Thank you for using the timer - this advanced tool can estimate your performance and suggest more practice questions. We have subscribed you to Daily Prep Questions via email.

Customized for You

we will pick new questions that match your level based on your Timer History

Track Your Progress

every week, we’ll send you an estimated GMAT score based on your performance

Practice Pays

we will pick new questions that match your level based on your Timer History

Not interested in getting valuable practice questions and articles delivered to your email? No problem, unsubscribe here.

It appears that you are browsing the GMAT Club forum unregistered!

Signing up is free, quick, and confidential.
Join other 500,000 members and get the full benefits of GMAT Club

Registration gives you:

Tests

Take 11 tests and quizzes from GMAT Club and leading GMAT prep companies such as Manhattan GMAT,
Knewton, and others. All are free for GMAT Club members.

Applicant Stats

View detailed applicant stats such as GPA, GMAT score, work experience, location, application
status, and more

Books/Downloads

Download thousands of study notes,
question collections, GMAT Club’s
Grammar and Math books.
All are free!

Thank you for using the timer!
We noticed you are actually not timing your practice. Click the START button first next time you use the timer.
There are many benefits to timing your practice, including:

Re: If k is an integer such that 56 < k < 66, what is the value [#permalink]

Show Tags

21 Jan 2016, 00:55

1

This post received KUDOS

k is an integer such that 56 < k < 66 which means k=(57,58,59,60,61,62,63,64,65) Now Statement 1 If k were divided by 2, the remainder would be 1. which means k is odd so possible values of k=(57,59,61,63,65), not sufficient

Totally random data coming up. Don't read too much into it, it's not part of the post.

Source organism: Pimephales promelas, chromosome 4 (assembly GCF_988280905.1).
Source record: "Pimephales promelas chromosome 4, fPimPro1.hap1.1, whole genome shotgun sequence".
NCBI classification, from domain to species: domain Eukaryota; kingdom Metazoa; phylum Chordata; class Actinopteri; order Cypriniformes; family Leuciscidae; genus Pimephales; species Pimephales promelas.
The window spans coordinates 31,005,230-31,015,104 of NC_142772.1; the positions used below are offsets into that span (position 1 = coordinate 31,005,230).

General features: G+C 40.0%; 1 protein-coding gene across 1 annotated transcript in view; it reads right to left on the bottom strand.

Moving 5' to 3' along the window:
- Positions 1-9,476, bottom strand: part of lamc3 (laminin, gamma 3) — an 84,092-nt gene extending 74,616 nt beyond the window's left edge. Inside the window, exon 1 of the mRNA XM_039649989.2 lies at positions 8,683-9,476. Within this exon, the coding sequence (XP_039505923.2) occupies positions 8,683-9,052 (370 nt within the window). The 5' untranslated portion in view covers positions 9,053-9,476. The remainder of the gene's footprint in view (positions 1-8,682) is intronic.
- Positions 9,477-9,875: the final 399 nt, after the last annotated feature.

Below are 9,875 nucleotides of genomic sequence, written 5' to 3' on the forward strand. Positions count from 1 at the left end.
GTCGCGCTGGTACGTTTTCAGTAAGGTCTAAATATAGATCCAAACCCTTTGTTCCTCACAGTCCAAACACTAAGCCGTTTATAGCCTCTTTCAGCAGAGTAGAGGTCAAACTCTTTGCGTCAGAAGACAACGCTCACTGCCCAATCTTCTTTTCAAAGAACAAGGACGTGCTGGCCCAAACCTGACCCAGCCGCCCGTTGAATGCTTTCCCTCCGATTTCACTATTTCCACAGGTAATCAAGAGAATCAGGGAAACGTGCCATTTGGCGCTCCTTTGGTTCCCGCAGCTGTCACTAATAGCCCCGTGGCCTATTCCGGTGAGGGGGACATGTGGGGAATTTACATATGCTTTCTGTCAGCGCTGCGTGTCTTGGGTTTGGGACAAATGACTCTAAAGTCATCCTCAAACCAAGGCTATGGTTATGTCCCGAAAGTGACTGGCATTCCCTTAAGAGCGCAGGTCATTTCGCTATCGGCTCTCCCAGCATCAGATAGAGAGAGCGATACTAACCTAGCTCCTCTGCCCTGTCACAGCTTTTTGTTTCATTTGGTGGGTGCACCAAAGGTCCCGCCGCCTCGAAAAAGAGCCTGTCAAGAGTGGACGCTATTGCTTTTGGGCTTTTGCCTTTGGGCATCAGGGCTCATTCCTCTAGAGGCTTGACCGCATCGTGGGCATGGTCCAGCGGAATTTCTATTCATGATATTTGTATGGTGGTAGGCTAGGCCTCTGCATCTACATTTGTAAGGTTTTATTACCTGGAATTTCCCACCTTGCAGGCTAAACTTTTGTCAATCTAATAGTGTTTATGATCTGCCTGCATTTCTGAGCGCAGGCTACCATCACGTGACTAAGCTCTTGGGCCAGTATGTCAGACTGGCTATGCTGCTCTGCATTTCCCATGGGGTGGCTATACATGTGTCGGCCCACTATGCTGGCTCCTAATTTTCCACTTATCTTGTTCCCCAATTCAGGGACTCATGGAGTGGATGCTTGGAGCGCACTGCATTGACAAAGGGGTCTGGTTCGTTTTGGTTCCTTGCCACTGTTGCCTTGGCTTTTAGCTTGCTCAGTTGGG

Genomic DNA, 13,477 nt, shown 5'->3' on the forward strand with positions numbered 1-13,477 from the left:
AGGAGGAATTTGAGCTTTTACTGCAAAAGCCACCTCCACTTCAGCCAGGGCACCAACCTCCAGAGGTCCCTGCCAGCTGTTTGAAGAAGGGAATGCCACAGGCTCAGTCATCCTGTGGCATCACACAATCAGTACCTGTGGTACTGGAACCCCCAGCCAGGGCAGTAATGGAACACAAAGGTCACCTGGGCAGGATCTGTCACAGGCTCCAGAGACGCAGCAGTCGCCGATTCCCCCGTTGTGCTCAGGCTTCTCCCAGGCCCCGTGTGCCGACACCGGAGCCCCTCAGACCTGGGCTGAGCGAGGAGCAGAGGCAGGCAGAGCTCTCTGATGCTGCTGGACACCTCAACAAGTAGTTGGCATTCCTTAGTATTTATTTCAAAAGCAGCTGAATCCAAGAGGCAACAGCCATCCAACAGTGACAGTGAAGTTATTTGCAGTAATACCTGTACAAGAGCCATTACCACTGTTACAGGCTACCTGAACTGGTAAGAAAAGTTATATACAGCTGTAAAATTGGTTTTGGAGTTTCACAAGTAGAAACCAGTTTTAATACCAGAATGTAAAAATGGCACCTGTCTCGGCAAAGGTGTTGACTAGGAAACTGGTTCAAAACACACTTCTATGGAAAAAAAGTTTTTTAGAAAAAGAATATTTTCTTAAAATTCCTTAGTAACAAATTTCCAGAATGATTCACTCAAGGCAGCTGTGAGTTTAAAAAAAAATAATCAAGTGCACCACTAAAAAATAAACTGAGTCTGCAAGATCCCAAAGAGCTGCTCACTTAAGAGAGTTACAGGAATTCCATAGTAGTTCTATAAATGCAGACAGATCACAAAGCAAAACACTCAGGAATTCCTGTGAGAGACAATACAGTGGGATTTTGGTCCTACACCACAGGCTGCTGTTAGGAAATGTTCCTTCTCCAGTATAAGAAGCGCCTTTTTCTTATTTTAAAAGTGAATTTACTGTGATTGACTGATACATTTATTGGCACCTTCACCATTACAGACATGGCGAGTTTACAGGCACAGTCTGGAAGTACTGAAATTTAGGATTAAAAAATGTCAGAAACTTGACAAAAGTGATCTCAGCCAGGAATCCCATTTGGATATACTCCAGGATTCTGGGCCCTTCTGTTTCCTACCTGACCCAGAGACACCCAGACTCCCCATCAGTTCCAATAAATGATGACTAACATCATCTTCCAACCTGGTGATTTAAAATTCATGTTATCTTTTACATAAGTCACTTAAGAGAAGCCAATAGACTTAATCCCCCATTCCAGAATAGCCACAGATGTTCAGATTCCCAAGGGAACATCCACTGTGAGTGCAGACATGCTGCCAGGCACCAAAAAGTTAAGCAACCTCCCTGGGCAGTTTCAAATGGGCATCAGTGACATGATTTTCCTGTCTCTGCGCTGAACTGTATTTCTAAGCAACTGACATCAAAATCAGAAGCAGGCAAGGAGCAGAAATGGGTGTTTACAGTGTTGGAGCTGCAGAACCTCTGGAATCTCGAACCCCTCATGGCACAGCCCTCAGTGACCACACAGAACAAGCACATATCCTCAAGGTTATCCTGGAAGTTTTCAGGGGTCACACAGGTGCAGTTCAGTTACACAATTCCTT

Statement 2 If k + 1 were divided by 3, the remainder would be 0 so the possible values of k+1 are 60,63,66 so possible values of k=(59,62,65), insufficient

Combining 1 and 2 we still get 2 values 59 and 65 so insufficient

Answer is E

Please consider a kudos if you get the explanation

Re: If k is an integer such that 56 < k < 66, what is the value [#permalink]

Show Tags

19 Dec 2014, 13:43

Hello from the GMAT Club BumpBot!

Thanks to another GMAT Club member, I have just discovered this valuable topic, yet it had no discussion for over a year. I am now bumping it up - doing my job. I think you may find it valuable (esp those replies with Kudos).

Want to see all other topics I dig out? Follow me (click follow button on profile). You will receive a summary of all topics I bump in your profile area as well as via email.
_________________

Re: If k is an integer such that 56 < k < 66, what is the value [#permalink]

Show Tags

20 Jan 2016, 08:11

Hello from the GMAT Club BumpBot!

Thanks to another GMAT Club member, I have just discovered this valuable topic, yet it had no discussion for over a year. I am now bumping it up - doing my job. I think you may find it valuable (esp those replies with Kudos).

Want to see all other topics I dig out? Follow me (click follow button on profile). You will receive a summary of all topics I bump in your profile area as well as via email.
_________________

Forget conventional ways of solving math questions. In DS, Variable approach is the easiest and quickest way to find the answer without actually solving the problem. Remember equal number of variables and independent equations ensures a solution.